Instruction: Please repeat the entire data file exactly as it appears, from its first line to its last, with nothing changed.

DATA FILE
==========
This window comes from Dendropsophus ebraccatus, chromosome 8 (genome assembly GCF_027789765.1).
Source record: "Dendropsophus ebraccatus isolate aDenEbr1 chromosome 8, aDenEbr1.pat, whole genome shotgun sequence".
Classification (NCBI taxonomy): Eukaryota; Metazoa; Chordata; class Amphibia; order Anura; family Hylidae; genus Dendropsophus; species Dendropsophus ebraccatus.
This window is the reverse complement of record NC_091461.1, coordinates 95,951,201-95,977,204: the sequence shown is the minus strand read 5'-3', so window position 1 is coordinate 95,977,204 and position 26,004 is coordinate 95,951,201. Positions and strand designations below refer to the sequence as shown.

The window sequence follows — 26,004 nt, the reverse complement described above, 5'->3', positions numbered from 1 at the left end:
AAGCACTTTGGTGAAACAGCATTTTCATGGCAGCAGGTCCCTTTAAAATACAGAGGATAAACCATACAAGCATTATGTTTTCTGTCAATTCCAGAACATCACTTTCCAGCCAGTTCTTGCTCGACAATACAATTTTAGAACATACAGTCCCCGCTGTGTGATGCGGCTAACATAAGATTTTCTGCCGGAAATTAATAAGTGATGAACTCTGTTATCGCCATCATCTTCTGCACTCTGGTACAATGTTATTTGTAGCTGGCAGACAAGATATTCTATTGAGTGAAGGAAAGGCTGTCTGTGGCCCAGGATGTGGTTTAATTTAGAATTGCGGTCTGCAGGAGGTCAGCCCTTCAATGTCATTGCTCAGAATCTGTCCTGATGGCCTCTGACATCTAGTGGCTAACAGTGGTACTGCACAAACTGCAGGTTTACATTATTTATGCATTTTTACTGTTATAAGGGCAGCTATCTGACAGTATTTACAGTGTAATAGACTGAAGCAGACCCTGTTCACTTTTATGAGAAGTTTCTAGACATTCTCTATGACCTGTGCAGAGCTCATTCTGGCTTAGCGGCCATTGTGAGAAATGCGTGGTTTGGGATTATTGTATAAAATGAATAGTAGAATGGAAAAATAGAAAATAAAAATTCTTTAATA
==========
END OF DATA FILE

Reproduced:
This window comes from Dendropsophus ebraccatus, chromosome 8 (genome assembly GCF_027789765.1).
Source record: "Dendropsophus ebraccatus isolate aDenEbr1 chromosome 8, aDenEbr1.pat, whole genome shotgun sequence".
Classification (NCBI taxonomy): Eukaryota; Metazoa; Chordata; class Amphibia; order Anura; family Hylidae; genus Dendropsophus; species Dendropsophus ebraccatus.
This window is the reverse complement of record NC_091461.1, coordinates 95,951,201-95,977,204: the sequence shown is the minus strand read 5'-3', so window position 1 is coordinate 95,977,204 and position 26,004 is coordinate 95,951,201. Positions and strand designations below refer to the sequence as shown.

The window sequence follows — 26,004 nt, the reverse complement described above, 5'->3', positions numbered from 1 at the left end:
AAGCACTTTGGTGAAACAGCATTTTCATGGCAGCAGGTCCCTTTAAAATACAGAGGATAAACCATACAAGCATTATGTTTTCTGTCAATTCCAGAACATCACTTTCCAGCCAGTTCTTGCTCGACAATACAATTTTAGAACATACAGTCCCCGCTGTGTGATGCGGCTAACATAAGATTTTCTGCCGGAAATTAATAAGTGATGAACTCTGTTATCGCCATCATCTTCTGCACTCTGGTACAATGTTATTTGTAGCTGGCAGACAAGATATTCTATTGAGTGAAGGAAAGGCTGTCTGTGGCCCAGGATGTGGTTTAATTTAGAATTGCGGTCTGCAGGAGGTCAGCCCTTCAATGTCATTGCTCAGAATCTGTCCTGATGGCCTCTGACATCTAGTGGCTAACAGTGGTACTGCACAAACTGCAGGTTTACATTATTTATGCATTTTTACTGTTATAAGGGCAGCTATCTGACAGTATTTACAGTGTAATAGACTGAAGCAGACCCTGTTCACTTTTATGAGAAGTTTCTAGACATTCTCTATGACCTGTGCAGAGCTCATTCTGGCTTAGCGGCCATTGTGAGAAATGCGTGGTTTGGGATTATTGTATAAAATGAATAGTAGAATGGAAAAATAGAAAATAAAAATTCTTTAATA